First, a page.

Several members of our staff, as well as myself, are legitimate Dead Heads. The first album we listened to on our first ever batch was Europe ’72. Our bar manager has the Steal Your Face logo tattoed on his leg. So when the Grateful Dead announced they were going to perform some reunion shows, we knew we had to make a beer to commemorate the occasion. Dogfish Head had already brewed a beer with granola and American hops named “American Beauty” so we had to think of something different. One of our regulars, Dr. Tom, suggested the name “I Know you Rye-Der” and it stuck. Thus is the genesis of this beer.
According to Wikipedia, this traditional song can be traced back to 1934 in the book American Ballads and Folk Songs. Although several artists have covered it, it’s the Dead that most people associate the song with. It was played live by the band 552 times, the 7th most played song in their history. It was almost always played after “China Cat Sunflower” with a segue inbetween. I was in a few bands in college (Road Closed, The Locust Point Boys and The Heel Toe Express were some of our names), and we would cover both “China Cat” as well as “Rider”, and of course we would segue them together out of respect for one of our favorite bands.
Admittedly, I am not the biggest of rye beer fans. I’m not sure why, I like rye bread, I drink rye whiskey in my Old Fashioneds, but for some reason rye beer and I just never clicked. So I wanted to make a rye beer that I would enjoy drinking. Overall, rye is only about 15% of the malt bill, half of it malted and the other half flaked. The rest of it is American 2 row, German Munich and Crystal malts. I felt 15% rye was a good starting point where it would be noticeable but not overwhelming. For hopping, I thought Willamette would be a very nice compliment to the spicy notes from the rye and Cascade and provide a pleasant contrast with it’s citrus and pine character. Combined, the hops interact with the malt beautifully and combine herbal, spicy, citrus and pine in an excellent array of flavor. Finally, we fermented with our house ale strain before dry hopping with a blend of more Willamette and Cascade.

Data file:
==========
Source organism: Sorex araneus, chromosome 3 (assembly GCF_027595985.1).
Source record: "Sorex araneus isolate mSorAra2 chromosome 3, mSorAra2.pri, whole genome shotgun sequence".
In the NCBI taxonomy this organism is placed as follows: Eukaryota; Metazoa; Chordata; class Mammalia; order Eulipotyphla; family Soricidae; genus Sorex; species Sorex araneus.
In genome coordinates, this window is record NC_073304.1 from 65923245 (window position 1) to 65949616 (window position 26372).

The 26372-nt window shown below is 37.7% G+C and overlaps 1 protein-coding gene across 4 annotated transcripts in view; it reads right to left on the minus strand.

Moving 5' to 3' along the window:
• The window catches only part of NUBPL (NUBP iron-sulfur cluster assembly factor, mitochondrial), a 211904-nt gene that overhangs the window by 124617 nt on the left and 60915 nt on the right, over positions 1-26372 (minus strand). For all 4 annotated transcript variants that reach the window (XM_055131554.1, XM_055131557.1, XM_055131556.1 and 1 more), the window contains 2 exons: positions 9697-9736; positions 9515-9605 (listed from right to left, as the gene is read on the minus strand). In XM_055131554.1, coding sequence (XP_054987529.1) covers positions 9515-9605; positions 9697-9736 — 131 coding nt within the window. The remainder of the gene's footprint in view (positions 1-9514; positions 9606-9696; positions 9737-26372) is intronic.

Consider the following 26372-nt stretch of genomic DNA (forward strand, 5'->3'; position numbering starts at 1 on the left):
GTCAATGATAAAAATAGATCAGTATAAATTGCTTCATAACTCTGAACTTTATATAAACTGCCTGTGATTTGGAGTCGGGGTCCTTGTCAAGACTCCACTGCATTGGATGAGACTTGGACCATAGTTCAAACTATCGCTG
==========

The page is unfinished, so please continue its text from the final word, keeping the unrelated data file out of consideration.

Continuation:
Overall, I say this beer is a success! As a non-rye beer fan, I have already had several pints since we released it a few days ago. At the same time, the rye beer fans in my circle have really enjoyed the depth of flavor found in it. It is extremely easy to drink while having a more luscious and full mouthfeel due to the flaked rye. At 5.5% ABV, it’s still sessionable enough that you could drink a few of these while watching a concert and still be in control, which was also one of my intentions.
So cheers to the Grateful Dead, to Deadheads everywhere, to Dr. Tom for recommending the name and especially to you for taking the time to read this. Hurry up and have some of this beer, because, to change the lyrics of the song a bit, “you’re gonna miss it when it’s gone.”